When I have a list of important things to do, and procrastination sets in, as it always inevitably does, I sometimes troll back to the beginning of my blog, when I lived back in Halifax. My ideas and goals are similar but my blog has grown and changed, as have I, or at least I imagine I have changed. At first, I wanted to give readers places to go, things to do, ways to spice up their lives, just like I was trying to do with mine, and today I am chronicling my own story, so that perhaps those who are thinking of doing the same kind of trip or journey can take comfort in knowing that someone else is making it happen someplace. I also like to think that my friends who don’t travel, who are homebodies by nature, who find ultimate content in being in the place they grew up surrounded by the familiar smells and sounds they have also had, can travel with me through my words and get to know the world from their own doorstep.

When I say that I feel out of touch, I mean that recently I have been writing little blurbs and quick posts about things I have been doing, more as a means to update friends and family, and less of a chronicle or journal. My new goal is to tell more stories.  I will never forget a couple of years ago when I met my favourite author for the first time, Ivan E. Coyote back in Halifax. His specialty is story telling and he is a spectacular storyteller both in person and on paper. He tells stories to keep history alive and I guess in effect to create history itself.

I will always post quick shorts and updates because I like to keep everyone updated but I am going to make an effort to fill the voids in between with stories, because after all who doesn’t love a good story?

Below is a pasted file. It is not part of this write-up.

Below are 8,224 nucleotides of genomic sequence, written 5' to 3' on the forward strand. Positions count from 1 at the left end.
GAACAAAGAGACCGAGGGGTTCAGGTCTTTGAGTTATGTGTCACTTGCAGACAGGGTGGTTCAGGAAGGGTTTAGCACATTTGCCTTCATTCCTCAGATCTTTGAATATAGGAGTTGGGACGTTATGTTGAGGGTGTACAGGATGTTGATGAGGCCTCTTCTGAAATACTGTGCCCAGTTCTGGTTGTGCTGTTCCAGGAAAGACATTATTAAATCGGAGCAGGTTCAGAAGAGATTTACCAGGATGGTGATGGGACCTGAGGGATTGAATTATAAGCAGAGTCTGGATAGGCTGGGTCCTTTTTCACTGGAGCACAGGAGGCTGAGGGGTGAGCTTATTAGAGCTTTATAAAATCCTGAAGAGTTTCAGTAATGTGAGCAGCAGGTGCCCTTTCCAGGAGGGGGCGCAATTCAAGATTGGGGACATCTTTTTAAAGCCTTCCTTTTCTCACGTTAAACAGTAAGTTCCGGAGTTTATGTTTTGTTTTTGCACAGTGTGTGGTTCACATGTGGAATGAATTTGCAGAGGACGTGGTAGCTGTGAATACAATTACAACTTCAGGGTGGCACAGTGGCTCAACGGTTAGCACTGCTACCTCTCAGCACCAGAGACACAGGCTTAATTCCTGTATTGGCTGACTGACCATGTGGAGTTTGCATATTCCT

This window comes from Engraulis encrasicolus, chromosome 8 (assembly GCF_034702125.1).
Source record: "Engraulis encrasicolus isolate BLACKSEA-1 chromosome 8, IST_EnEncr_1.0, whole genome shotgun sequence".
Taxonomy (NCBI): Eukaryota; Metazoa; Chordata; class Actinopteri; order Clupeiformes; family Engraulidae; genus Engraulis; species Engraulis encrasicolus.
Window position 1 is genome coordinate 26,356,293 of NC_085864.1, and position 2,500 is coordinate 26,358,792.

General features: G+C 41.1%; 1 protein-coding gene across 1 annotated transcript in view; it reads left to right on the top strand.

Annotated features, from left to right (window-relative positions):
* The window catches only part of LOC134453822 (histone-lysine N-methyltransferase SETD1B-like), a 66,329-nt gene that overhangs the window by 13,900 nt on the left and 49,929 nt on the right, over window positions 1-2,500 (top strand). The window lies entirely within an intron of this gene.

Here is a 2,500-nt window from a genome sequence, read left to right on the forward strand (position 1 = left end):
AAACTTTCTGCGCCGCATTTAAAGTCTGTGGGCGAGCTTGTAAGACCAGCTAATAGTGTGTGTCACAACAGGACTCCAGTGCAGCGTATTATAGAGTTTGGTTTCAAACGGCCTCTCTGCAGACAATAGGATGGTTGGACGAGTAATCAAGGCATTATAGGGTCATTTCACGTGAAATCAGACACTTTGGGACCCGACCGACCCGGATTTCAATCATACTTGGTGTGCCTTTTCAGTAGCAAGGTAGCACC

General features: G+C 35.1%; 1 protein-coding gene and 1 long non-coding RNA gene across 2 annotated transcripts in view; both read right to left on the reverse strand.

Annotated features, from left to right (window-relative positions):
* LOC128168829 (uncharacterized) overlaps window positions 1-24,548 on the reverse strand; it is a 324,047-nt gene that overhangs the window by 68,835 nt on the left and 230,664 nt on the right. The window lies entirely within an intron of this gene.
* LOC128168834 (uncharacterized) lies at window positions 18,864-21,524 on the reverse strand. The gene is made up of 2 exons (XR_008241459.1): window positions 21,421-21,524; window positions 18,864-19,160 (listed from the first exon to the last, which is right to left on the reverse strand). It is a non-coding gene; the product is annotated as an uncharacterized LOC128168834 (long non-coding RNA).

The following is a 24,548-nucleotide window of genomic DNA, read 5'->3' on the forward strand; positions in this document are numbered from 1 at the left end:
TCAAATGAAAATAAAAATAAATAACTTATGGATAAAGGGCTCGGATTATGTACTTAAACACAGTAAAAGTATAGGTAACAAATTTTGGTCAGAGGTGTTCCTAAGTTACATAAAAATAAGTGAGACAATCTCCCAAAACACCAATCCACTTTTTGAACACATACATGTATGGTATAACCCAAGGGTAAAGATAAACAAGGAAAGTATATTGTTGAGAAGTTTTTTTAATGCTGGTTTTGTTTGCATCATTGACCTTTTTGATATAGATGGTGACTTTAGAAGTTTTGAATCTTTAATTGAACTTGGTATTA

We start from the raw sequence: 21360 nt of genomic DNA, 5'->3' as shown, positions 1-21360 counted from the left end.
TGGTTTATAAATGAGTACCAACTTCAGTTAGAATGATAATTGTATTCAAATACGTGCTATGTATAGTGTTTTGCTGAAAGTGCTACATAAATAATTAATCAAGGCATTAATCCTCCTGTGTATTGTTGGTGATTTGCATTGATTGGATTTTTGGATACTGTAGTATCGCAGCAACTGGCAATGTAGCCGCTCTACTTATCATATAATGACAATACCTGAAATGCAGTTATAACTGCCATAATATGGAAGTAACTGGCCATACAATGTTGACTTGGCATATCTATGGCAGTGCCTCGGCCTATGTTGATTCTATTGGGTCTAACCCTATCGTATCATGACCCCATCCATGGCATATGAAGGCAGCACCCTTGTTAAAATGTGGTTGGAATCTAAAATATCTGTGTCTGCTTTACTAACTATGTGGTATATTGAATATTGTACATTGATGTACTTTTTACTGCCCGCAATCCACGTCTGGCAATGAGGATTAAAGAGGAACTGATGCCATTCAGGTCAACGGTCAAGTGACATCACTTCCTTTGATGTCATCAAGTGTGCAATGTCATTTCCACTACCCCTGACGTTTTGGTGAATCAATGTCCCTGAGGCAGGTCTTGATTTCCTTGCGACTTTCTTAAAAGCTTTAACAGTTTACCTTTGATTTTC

One day I’ll Fly Away!

So I finally had a good full day off where I could once again roam the streets of Paris. I headed up to Pigalle station to see the famous Moulin Rouge, because like any fan of the epic musical movie, I had to see it in person. It was almost impossible to get a picture without a tour bus in front but I tried my hardest. I also plan on spending the ridiculous amount of money on seeing a show because the burlesque thing is big and back and I must see it live. I am also preparing myself for my next guilty pleasure, the Christina Aguilera movie called Burlesque, where she wants to make it as a Burlesque star in this day and age… I know, what a plausible a plot!

Regardless, I really loved the area where it was as there were so many music shops and cafes, but it was also riddled with sex shops and those creepy 1 euro cinemas that show porn at any time of day and have the most ridiculous, granted creative, window displays.

I really wanted to go up and see the old cathedral, Sacre Coeur but didn’t have time as I had many things to do on my precious day off, but I will certainly visit it soon. I saw it from a distance and have made it a priority on my must do touristy things list.

On my walk to find a music shop that sold ukuleles, because I need to practice so I can hone my craft whilst I am out of Canada, I took a few snaps of the winding Parisian streets that I love so much.

I have so many things going on right now, hence my decreased postings, but I promise I will try my best to update more often. Next week I finish my job at the youth hostel and have planned a little three day extravaganza in London. So really, I am just going to London for three days so that I can feel like I had a vacation this summer. I am planning several hours at the V&A museum, which I have been waiting to see ever since I took a history of craft class at NSCAD and of course plenty of other sight seeing and shopping events.

I am also so excited that my wonderful Mumsy is coming to Paris mid September! I am planning a 10 days of wonderful things for us to do. I will be starting my new job at the Canadian Embassy on the 1st of September which I am super excited about, but of course will plan oodles of things around my days for Mumsy and I to do. I can’t wait to have a fresh start with London and then my new job! Paris is wonderful and things are looking up!

I will be in touch soon!


PS I am sending a very happy birthday to my dear friends Andrew and Adam! I miss you both!